The Rising of 1798 was brutally put down so that the Irish might never think of rising again. Although it succeeded in putting an end to the larger organized rebel societies like the Defenders and United Irishmen, the spirit of opposition to rents, tithes and taxes still prevailed among the oppressed Irish tenantry and smaller, clandestine societies continued to operate against the landlords.
These local societies were called by many names such as Whiteboys, for the means they chose to identify themselves on night raids, to Levelers, for their tactic of filling in the ditches used by landlords to enclose their cattle. The leveling of ditches enabled the tenants to scatter the cattle and, although the landlord was usually able to round up a large portion of his scattered herd in a few days, some of the lucky tenants quietly enjoyed beef stew for a while. There were also those known as Rapparees, for the Rapaire or half-pike which they carried, and Ribbon-Men, so called because their badge was two pieces of green and red ribbon.
In the early 1800s, these secret societies began to coalesce in local support and the Ribbonmen gradually became dominant. They exercised a limited control and established ‘the goods’ (passwords and signs) so that traveling members, or members on the run, would be recognized and assisted by distant branches of the society. The ‘goods’ also provided security from infiltration. Then, as the economy plunged and government opposition increased many members became part of a wave of emigration that soon reached 50,000 a year headed for the promised security of employment in the mines of Newcastle, the mills of Glasgow and the docks of Liverpool. Sadly, they settled in the slums of those cities where many fell victim to successive typhus epidemics leaving their children to grow with no future but a life of labor in the mills and mines of England.
It was at this time that the secret societies began to morph from anti-landlord agitation to fraternal support. In the days before labor unions, insurance and unemployment assistance, these societies provided medical and funeral benefits to members from a common fund maintained by member’s dues. The common fund also provided for legal expenses for members in trouble. A man on the run need only seek out a group of Irishmen and when asked what he sought, his coded answer, unique handshake and/or specific gesture identified him as a member and he was guided to the ‘Parish Master’ as the officer in charge was known. There he would be advised on dwelling, employment and even provided a stipend to tide him over until he could repay the fund. In this way, these societies became history’s earliest insurance organizations, but despite their benevolent activities, the heart of their existence remained the protection of tenants, the Roman Catholic clergy and a free and independent Ireland which put them squarely at odds with the English government. A government ban on ‘Ribbon’ societies as well as Church opposition to secret societies led many to publicly adopt such names as the St. Patrick’s Fraternal Society and the Hibernian Benevolent Society while maintaining their original purpose. Then came a call from across the western sea.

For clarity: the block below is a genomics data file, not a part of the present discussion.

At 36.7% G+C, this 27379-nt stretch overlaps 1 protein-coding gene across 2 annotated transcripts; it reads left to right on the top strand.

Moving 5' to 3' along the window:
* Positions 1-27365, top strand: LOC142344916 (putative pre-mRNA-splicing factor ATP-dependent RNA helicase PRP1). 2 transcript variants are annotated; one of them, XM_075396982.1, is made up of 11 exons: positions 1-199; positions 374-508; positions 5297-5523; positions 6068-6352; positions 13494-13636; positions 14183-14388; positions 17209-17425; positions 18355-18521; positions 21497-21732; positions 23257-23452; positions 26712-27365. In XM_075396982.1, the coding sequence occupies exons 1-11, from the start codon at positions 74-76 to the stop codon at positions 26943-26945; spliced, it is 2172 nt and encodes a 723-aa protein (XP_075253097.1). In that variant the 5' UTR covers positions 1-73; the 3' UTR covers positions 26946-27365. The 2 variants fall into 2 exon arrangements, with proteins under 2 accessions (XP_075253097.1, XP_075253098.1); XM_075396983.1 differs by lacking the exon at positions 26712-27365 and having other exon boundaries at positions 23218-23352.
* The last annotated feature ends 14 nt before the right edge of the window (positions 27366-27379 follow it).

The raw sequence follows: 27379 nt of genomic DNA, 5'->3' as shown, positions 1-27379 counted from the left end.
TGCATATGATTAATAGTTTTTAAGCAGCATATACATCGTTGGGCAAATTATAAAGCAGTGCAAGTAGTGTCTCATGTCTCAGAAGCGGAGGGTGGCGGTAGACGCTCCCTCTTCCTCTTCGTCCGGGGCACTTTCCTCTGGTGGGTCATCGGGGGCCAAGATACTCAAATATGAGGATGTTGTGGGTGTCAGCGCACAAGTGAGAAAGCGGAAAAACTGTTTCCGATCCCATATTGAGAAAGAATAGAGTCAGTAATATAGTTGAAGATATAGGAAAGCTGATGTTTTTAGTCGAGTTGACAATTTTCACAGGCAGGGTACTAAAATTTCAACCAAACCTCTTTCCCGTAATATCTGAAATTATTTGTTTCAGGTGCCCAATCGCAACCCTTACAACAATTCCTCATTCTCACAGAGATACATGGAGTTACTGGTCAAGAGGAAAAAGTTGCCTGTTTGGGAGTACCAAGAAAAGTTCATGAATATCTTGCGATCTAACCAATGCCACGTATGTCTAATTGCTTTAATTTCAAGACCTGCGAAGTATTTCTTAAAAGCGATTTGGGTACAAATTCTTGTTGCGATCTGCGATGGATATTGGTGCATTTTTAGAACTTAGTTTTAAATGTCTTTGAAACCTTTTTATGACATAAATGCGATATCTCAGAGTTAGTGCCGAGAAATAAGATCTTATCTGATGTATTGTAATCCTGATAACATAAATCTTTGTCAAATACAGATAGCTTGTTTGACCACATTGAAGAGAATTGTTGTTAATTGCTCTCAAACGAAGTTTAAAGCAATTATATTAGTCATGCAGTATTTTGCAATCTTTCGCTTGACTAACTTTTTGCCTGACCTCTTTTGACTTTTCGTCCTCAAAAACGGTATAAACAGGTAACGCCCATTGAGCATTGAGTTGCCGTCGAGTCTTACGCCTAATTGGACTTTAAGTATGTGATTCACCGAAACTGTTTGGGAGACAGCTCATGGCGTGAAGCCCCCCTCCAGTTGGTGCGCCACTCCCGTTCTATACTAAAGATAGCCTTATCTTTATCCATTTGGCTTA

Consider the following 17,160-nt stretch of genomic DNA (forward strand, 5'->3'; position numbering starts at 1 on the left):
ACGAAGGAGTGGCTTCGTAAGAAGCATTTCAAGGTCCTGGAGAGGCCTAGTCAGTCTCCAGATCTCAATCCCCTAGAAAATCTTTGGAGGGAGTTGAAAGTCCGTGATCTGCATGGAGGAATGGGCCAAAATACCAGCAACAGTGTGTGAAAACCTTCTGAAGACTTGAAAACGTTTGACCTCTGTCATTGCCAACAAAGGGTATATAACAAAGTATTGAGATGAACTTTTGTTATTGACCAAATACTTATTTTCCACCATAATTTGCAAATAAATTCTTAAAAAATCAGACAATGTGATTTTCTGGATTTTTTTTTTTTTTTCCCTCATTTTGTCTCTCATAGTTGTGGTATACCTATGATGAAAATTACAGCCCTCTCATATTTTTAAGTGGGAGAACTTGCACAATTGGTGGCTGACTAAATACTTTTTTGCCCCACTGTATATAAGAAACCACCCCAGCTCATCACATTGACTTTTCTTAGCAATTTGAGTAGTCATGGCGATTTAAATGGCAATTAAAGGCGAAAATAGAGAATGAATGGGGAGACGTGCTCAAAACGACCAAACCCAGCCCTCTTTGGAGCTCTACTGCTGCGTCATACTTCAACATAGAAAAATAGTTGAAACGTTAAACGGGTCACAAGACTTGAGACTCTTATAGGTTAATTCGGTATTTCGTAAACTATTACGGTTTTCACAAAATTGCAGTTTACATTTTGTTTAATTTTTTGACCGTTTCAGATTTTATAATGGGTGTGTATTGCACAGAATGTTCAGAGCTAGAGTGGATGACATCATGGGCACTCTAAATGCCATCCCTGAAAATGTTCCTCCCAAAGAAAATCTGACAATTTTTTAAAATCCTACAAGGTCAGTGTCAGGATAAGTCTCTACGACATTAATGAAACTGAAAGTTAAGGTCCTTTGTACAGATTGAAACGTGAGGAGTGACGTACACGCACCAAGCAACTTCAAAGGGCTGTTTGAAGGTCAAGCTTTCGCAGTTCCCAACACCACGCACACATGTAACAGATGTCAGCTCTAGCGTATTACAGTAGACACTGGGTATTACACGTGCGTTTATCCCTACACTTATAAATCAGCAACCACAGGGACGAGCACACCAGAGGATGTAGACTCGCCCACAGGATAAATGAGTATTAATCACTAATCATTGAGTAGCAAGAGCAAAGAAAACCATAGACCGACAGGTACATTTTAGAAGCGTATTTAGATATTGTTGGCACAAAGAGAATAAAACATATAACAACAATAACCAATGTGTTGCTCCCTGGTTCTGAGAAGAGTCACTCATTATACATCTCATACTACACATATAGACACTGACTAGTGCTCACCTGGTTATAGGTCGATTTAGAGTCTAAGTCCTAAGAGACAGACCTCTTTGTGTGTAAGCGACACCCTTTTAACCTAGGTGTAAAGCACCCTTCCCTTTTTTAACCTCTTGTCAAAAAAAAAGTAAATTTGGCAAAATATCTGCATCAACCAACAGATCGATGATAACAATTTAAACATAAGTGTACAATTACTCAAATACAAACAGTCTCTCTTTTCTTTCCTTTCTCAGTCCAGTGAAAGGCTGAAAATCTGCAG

America was being hailed as a virtual land of opportunity in need of strong backs to extend her canals and railroads westward and many Irish answered the call. Between 1815 and 1845, a third of all cross-Atlantic traffic was Irish as a million fled to north America. Of that million the majority went to Canada, but between 1825 and 1840, 220,000 Irish emigrated to the U.S. Many of those immigrants brought the idea of benevolent and patriotic secret societies with them and they grew, but not without opposition.
A strong anti-Irish Catholic element had existed in America as part of the legacy of English colonial days which were less than a generation in the past. As the number of Irish immigrants rose, nativist prejudice became more violent and attacks on Irish Catholics and clergy multiplied indicating the need for a more defensive society in America. In the mid-1830s communication between members of benevolent societies in America and their former societies across the ocean provided the answer. In March of 1836, members of Pennsylvania’s Hibernian Benevolent Society traveled to New York to meet with members of the St. Patrick’s Fraternal Society – both of whom were Ribbon Society branches in America – with the intent of forming a national organization. What was discussed at that meeting can only be surmised, especially since more and similar societies began to join the growing new organization. What can be determined however, is that the groups eventually adopted a common name and an American persona while retaining the heart of their existence – protection of the Roman Catholic Church and clergy and a free and independent Ireland.
In short order the Ancient Order of Hibernians was born in America and although some of the societies across the blue highway home also adopted the name, the American organization eventually established their independence from the Irish ribbon society and the Ancient Order of Hibernians in America became the latest link in the evolution of ancient secret societies that defended faith and fatherland since the Celtic twilight.